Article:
The Top BPM Software Implementation Pitfalls to Avoid
Business Process Management (BPM) software is aimed at streamlining business processes and workflows in order for them to become more efficient and adapt to ever-changing environments.
Owen McGab Enaohwo, CEO and Co-Founder of SweetProcess, a document and business process management solutions provider, lists some of the top BPM software implementation pitfalls to watch out for in his extensive guide: How to Choose the Best Business Process Management Software for Your Company. The editors here at Solutions Review have chosen to focus on the three most important pitfalls for this article.
Fail to Record BPM Benefits
The team selected to implement the new BPM solution may see the value being delivered to the organization right away, but if they are busy optimizing processes and making changes, they could fail to keep a record of the achievements or communicate these improvements to management.
This could lead to management thinking that the BPM solution is just a waste of time and money, and ultimately lead them to kill the project altogether. When leadership fails to give support to a BPM project, there is a lot of confusion and waste of resources. At the start of any BPM project, the process team must agree on how success is defined and measured.
“Understand what the team seeks to improve and agree on the corresponding improvement metric. Articulate this metric to top management and stakeholders at all levels to demonstrate the benefits delivered. The key here is to learn the language of the organization and use that language in communicating outcomes,” Enaohwo adds.
Going with Your “Gut Feeling”
BPM is not a “one size fits all” approach. Just like how organizations differ in business processes and strategies, so do BPM solutions. According to Enaohwo, BPM software allows visibility, transparency, and metrics that enable fact-based and data-driven decisions. If you don’t consider this and just go with your gut feeling and “the way things have always been done” when making decisions, you’d be questioning the significant investment your organization has made in a BPM solution.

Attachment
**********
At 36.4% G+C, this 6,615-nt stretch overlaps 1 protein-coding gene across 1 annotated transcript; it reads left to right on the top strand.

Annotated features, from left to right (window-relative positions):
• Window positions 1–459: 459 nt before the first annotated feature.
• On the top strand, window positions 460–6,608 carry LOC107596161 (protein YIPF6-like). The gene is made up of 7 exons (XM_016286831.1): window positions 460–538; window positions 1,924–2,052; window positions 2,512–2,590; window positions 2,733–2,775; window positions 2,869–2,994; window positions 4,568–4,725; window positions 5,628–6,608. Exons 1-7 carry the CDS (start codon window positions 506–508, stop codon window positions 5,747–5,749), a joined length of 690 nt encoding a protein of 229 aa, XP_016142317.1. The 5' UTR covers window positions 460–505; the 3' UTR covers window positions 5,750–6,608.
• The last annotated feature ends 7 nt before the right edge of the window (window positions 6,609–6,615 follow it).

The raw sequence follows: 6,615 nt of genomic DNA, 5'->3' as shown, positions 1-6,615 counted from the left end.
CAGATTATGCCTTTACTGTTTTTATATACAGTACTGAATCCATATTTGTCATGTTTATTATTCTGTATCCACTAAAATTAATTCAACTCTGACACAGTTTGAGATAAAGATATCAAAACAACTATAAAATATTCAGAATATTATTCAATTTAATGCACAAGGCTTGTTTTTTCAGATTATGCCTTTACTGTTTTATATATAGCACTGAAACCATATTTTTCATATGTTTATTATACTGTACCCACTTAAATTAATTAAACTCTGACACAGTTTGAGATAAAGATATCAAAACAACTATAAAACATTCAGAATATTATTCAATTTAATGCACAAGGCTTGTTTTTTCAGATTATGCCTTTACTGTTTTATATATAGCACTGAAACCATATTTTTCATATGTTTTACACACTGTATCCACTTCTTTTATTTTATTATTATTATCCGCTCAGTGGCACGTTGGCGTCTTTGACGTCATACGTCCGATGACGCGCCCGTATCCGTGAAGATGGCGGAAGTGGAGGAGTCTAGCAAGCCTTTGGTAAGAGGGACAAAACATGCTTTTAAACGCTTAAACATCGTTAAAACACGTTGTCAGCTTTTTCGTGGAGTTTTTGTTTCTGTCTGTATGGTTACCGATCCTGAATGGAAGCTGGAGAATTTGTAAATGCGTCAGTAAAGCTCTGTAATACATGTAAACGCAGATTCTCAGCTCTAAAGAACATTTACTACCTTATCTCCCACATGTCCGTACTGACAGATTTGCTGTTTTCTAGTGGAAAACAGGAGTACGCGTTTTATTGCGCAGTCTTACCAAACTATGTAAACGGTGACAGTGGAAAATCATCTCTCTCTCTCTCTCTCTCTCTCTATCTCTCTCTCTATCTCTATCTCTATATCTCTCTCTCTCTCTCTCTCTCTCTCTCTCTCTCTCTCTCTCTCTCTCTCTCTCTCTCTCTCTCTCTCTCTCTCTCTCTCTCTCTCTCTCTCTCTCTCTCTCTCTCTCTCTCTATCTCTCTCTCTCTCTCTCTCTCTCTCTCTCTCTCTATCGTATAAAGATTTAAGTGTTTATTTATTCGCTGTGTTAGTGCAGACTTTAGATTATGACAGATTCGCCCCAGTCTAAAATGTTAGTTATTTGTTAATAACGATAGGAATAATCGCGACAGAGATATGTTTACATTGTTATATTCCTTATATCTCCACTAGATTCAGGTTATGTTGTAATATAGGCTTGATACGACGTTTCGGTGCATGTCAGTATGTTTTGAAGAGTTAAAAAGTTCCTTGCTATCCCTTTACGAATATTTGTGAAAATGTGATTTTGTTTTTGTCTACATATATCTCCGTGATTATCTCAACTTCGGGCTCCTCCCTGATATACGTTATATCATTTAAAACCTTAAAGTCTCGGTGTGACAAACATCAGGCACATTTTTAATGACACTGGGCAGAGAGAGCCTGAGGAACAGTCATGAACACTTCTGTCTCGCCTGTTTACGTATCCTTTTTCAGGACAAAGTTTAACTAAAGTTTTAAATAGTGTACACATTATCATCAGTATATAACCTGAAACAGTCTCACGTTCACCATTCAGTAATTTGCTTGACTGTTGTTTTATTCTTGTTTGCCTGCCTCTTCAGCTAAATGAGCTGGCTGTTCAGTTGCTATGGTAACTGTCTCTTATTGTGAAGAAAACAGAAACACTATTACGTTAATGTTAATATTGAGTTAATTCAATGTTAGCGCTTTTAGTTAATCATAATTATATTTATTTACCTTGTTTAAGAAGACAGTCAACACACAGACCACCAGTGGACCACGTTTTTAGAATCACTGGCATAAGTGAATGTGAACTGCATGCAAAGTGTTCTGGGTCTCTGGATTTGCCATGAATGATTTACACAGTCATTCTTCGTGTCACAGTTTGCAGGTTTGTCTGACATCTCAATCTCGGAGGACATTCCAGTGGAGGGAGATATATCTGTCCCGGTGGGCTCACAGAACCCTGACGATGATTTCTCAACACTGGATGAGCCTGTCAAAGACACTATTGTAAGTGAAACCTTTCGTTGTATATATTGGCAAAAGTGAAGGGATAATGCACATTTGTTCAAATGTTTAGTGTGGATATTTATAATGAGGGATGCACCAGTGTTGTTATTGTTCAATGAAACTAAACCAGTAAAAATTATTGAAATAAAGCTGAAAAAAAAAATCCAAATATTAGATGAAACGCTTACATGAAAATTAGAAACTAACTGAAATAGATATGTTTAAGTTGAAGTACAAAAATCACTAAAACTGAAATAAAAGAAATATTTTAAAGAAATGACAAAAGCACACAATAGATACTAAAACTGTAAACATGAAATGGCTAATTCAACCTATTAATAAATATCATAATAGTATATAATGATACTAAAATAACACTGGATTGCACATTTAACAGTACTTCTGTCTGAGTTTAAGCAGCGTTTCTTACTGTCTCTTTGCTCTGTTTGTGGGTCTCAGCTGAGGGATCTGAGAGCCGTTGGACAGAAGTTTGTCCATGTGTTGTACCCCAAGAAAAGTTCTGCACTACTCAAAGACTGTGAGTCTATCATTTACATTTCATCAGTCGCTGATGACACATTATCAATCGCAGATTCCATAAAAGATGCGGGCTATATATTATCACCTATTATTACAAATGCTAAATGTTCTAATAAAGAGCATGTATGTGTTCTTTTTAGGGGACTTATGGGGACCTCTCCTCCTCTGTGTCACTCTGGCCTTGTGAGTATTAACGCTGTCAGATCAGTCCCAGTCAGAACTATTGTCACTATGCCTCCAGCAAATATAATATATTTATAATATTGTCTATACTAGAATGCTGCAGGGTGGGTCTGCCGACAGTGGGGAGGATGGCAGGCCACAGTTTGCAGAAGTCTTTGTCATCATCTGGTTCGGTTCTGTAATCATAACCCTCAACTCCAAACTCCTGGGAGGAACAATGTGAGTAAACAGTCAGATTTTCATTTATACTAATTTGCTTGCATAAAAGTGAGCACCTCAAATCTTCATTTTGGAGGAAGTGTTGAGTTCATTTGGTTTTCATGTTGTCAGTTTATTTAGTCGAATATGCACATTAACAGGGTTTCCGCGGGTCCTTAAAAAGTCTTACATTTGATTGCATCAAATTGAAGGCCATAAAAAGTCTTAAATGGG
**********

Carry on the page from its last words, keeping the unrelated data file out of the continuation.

BPM Seen as an IT-Subject
When an organization starts to implement BPM solution as a new IT project, the implementation has already failed. Enaohwo points out if you are not wary of this pitfall, the BPM solution may end up widening the business-IT divide, rather than bridging it. For BPM to succeed, IT should play the role of a process guardian, not process owner.
“The processes should be owned and implemented by business users — persons who know where it pinches most. If the improved or newly automated process does not succeed in improving the end user’s overall experience and make them more productive, then the project is likely doomed to fail,” Enaohwo adds.
We encourage you to read his full guide, including the top implementation pitfalls here.
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